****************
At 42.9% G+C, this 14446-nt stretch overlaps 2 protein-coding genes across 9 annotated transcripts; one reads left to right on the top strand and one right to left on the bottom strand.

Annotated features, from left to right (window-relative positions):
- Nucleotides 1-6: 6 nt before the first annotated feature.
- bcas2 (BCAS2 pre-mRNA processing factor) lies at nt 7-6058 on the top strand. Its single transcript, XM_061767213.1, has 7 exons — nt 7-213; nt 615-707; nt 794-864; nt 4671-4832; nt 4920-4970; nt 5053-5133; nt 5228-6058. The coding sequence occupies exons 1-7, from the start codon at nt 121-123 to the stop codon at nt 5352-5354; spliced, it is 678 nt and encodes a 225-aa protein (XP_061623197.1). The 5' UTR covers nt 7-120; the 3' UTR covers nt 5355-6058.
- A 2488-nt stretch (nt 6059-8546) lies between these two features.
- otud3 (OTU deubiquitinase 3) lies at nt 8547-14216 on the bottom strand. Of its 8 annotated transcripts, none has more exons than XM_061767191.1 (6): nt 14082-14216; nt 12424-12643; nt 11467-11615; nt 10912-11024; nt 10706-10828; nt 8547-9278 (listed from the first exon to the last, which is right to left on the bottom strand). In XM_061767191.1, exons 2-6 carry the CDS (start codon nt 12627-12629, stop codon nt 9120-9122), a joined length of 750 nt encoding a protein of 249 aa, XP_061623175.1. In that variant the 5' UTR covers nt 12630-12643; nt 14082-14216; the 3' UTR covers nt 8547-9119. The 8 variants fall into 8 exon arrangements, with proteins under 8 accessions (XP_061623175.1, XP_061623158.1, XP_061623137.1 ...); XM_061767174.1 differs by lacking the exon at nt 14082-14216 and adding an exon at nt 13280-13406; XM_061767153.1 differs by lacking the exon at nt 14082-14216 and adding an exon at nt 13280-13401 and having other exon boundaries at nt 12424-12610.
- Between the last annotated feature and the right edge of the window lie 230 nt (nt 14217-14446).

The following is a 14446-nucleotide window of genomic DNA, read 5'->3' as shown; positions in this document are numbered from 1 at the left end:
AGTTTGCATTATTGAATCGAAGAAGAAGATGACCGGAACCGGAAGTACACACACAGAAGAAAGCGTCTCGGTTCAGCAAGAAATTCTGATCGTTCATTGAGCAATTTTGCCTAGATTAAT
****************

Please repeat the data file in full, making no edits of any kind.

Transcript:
At 42.9% G+C, this 14446-nt stretch overlaps 2 protein-coding genes across 9 annotated transcripts; one reads left to right on the top strand and one right to left on the bottom strand.

Annotated features, from left to right (window-relative positions):
- Nucleotides 1-6: 6 nt before the first annotated feature.
- bcas2 (BCAS2 pre-mRNA processing factor) lies at nt 7-6058 on the top strand. Its single transcript, XM_061767213.1, has 7 exons — nt 7-213; nt 615-707; nt 794-864; nt 4671-4832; nt 4920-4970; nt 5053-5133; nt 5228-6058. The coding sequence occupies exons 1-7, from the start codon at nt 121-123 to the stop codon at nt 5352-5354; spliced, it is 678 nt and encodes a 225-aa protein (XP_061623197.1). The 5' UTR covers nt 7-120; the 3' UTR covers nt 5355-6058.
- A 2488-nt stretch (nt 6059-8546) lies between these two features.
- otud3 (OTU deubiquitinase 3) lies at nt 8547-14216 on the bottom strand. Of its 8 annotated transcripts, none has more exons than XM_061767191.1 (6): nt 14082-14216; nt 12424-12643; nt 11467-11615; nt 10912-11024; nt 10706-10828; nt 8547-9278 (listed from the first exon to the last, which is right to left on the bottom strand). In XM_061767191.1, exons 2-6 carry the CDS (start codon nt 12627-12629, stop codon nt 9120-9122), a joined length of 750 nt encoding a protein of 249 aa, XP_061623175.1. In that variant the 5' UTR covers nt 12630-12643; nt 14082-14216; the 3' UTR covers nt 8547-9119. The 8 variants fall into 8 exon arrangements, with proteins under 8 accessions (XP_061623175.1, XP_061623158.1, XP_061623137.1 ...); XM_061767174.1 differs by lacking the exon at nt 14082-14216 and adding an exon at nt 13280-13406; XM_061767153.1 differs by lacking the exon at nt 14082-14216 and adding an exon at nt 13280-13401 and having other exon boundaries at nt 12424-12610.
- Between the last annotated feature and the right edge of the window lie 230 nt (nt 14217-14446).

The following is a 14446-nucleotide window of genomic DNA, read 5'->3' as shown; positions in this document are numbered from 1 at the left end:
AGTTTGCATTATTGAATCGAAGAAGAAGATGACCGGAACCGGAAGTACACACACAGAAGAAAGCGTCTCGGTTCAGCAAGAAATTCTGATCGTTCATTGAGCAATTTTGCCTAGATTAAT